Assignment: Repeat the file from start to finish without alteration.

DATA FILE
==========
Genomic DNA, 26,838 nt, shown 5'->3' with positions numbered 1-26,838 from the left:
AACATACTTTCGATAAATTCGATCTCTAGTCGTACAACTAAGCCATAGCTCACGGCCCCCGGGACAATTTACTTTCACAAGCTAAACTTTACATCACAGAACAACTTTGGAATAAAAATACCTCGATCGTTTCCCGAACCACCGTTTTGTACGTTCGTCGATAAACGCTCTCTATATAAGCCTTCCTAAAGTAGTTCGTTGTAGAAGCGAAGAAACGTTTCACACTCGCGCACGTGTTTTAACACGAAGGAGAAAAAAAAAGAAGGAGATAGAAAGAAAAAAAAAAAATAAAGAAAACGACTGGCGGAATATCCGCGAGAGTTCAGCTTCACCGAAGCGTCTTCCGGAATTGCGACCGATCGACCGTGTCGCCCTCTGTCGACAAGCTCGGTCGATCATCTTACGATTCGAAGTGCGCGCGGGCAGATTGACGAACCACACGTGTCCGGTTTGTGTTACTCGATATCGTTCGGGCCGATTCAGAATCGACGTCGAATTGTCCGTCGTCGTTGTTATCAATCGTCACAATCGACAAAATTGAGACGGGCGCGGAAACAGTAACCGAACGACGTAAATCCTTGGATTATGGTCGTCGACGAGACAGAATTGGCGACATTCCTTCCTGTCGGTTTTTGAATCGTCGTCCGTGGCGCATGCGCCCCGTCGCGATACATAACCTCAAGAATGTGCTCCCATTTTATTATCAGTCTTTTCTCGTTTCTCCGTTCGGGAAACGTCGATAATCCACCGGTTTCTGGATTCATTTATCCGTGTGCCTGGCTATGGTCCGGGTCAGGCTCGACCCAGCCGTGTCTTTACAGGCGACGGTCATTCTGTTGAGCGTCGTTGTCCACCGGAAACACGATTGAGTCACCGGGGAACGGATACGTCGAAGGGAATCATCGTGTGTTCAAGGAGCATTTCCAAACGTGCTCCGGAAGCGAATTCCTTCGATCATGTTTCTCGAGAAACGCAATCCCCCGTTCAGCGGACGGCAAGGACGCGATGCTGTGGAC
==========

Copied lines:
Genomic DNA, 26,838 nt, shown 5'->3' with positions numbered 1-26,838 from the left:
AACATACTTTCGATAAATTCGATCTCTAGTCGTACAACTAAGCCATAGCTCACGGCCCCCGGGACAATTTACTTTCACAAGCTAAACTTTACATCACAGAACAACTTTGGAATAAAAATACCTCGATCGTTTCCCGAACCACCGTTTTGTACGTTCGTCGATAAACGCTCTCTATATAAGCCTTCCTAAAGTAGTTCGTTGTAGAAGCGAAGAAACGTTTCACACTCGCGCACGTGTTTTAACACGAAGGAGAAAAAAAAAGAAGGAGATAGAAAGAAAAAAAAAAAATAAAGAAAACGACTGGCGGAATATCCGCGAGAGTTCAGCTTCACCGAAGCGTCTTCCGGAATTGCGACCGATCGACCGTGTCGCCCTCTGTCGACAAGCTCGGTCGATCATCTTACGATTCGAAGTGCGCGCGGGCAGATTGACGAACCACACGTGTCCGGTTTGTGTTACTCGATATCGTTCGGGCCGATTCAGAATCGACGTCGAATTGTCCGTCGTCGTTGTTATCAATCGTCACAATCGACAAAATTGAGACGGGCGCGGAAACAGTAACCGAACGACGTAAATCCTTGGATTATGGTCGTCGACGAGACAGAATTGGCGACATTCCTTCCTGTCGGTTTTTGAATCGTCGTCCGTGGCGCATGCGCCCCGTCGCGATACATAACCTCAAGAATGTGCTCCCATTTTATTATCAGTCTTTTCTCGTTTCTCCGTTCGGGAAACGTCGATAATCCACCGGTTTCTGGATTCATTTATCCGTGTGCCTGGCTATGGTCCGGGTCAGGCTCGACCCAGCCGTGTCTTTACAGGCGACGGTCATTCTGTTGAGCGTCGTTGTCCACCGGAAACACGATTGAGTCACCGGGGAACGGATACGTCGAAGGGAATCATCGTGTGTTCAAGGAGCATTTCCAAACGTGCTCCGGAAGCGAATTCCTTCGATCATGTTTCTCGAGAAACGCAATCCCCCGTTCAGCGGACGGCAAGGACGCGATGCTGTGGAC